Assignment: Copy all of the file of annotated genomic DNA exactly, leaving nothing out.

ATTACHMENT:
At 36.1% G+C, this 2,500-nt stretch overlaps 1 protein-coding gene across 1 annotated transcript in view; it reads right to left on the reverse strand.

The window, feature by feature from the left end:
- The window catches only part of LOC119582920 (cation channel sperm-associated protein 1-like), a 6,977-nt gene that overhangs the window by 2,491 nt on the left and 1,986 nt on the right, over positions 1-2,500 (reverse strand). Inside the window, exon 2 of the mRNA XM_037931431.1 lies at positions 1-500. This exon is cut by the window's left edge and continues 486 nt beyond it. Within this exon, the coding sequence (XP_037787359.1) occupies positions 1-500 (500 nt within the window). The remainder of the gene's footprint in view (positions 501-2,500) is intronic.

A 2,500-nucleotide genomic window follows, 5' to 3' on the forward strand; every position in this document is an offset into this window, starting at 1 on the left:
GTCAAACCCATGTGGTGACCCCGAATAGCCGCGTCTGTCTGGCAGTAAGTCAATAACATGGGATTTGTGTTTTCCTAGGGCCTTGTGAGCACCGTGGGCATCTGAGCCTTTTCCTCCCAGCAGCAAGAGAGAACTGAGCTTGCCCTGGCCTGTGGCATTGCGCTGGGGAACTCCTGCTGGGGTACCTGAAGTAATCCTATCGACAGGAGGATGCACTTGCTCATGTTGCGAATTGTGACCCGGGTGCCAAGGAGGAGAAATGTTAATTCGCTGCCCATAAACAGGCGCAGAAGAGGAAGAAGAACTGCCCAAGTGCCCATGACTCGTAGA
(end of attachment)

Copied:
At 36.1% G+C, this 2,500-nt stretch overlaps 1 protein-coding gene across 1 annotated transcript in view; it reads right to left on the reverse strand.

The window, feature by feature from the left end:
- The window catches only part of LOC119582920 (cation channel sperm-associated protein 1-like), a 6,977-nt gene that overhangs the window by 2,491 nt on the left and 1,986 nt on the right, over positions 1-2,500 (reverse strand). Inside the window, exon 2 of the mRNA XM_037931431.1 lies at positions 1-500. This exon is cut by the window's left edge and continues 486 nt beyond it. Within this exon, the coding sequence (XP_037787359.1) occupies positions 1-500 (500 nt within the window). The remainder of the gene's footprint in view (positions 501-2,500) is intronic.

A 2,500-nucleotide genomic window follows, 5' to 3' on the forward strand; every position in this document is an offset into this window, starting at 1 on the left:
GTCAAACCCATGTGGTGACCCCGAATAGCCGCGTCTGTCTGGCAGTAAGTCAATAACATGGGATTTGTGTTTTCCTAGGGCCTTGTGAGCACCGTGGGCATCTGAGCCTTTTCCTCCCAGCAGCAAGAGAGAACTGAGCTTGCCCTGGCCTGTGGCATTGCGCTGGGGAACTCCTGCTGGGGTACCTGAAGTAATCCTATCGACAGGAGGATGCACTTGCTCATGTTGCGAATTGTGACCCGGGTGCCAAGGAGGAGAAATGTTAATTCGCTGCCCATAAACAGGCGCAGAAGAGGAAGAAGAACTGCCCAAGTGCCCATGACTCGTAGA